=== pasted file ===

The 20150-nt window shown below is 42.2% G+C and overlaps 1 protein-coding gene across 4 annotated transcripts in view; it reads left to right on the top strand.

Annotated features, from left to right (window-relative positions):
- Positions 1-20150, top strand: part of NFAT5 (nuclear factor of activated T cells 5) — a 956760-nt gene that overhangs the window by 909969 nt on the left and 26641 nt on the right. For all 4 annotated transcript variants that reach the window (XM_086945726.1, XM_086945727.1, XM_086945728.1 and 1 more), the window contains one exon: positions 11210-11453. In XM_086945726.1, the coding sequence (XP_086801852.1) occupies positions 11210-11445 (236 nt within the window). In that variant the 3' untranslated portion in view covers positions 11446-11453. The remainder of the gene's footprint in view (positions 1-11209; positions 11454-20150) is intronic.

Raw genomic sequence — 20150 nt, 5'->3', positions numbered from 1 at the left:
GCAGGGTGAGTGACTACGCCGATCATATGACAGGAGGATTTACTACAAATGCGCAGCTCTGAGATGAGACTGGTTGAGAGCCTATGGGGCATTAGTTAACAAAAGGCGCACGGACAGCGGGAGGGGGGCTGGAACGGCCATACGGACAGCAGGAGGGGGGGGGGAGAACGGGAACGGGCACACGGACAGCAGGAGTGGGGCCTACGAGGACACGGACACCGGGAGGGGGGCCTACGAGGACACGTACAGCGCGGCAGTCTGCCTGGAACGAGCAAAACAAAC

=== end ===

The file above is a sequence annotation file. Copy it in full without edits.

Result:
The 20150-nt window shown below is 42.2% G+C and overlaps 1 protein-coding gene across 4 annotated transcripts in view; it reads left to right on the top strand.

Annotated features, from left to right (window-relative positions):
- Positions 1-20150, top strand: part of NFAT5 (nuclear factor of activated T cells 5) — a 956760-nt gene that overhangs the window by 909969 nt on the left and 26641 nt on the right. For all 4 annotated transcript variants that reach the window (XM_086945726.1, XM_086945727.1, XM_086945728.1 and 1 more), the window contains one exon: positions 11210-11453. In XM_086945726.1, the coding sequence (XP_086801852.1) occupies positions 11210-11445 (236 nt within the window). In that variant the 3' untranslated portion in view covers positions 11446-11453. The remainder of the gene's footprint in view (positions 1-11209; positions 11454-20150) is intronic.

Raw genomic sequence — 20150 nt, 5'->3', positions numbered from 1 at the left:
GCAGGGTGAGTGACTACGCCGATCATATGACAGGAGGATTTACTACAAATGCGCAGCTCTGAGATGAGACTGGTTGAGAGCCTATGGGGCATTAGTTAACAAAAGGCGCACGGACAGCGGGAGGGGGGCTGGAACGGCCATACGGACAGCAGGAGGGGGGGGGGAGAACGGGAACGGGCACACGGACAGCAGGAGTGGGGCCTACGAGGACACGGACACCGGGAGGGGGGCCTACGAGGACACGTACAGCGCGGCAGTCTGCCTGGAACGAGCAAAACAAAC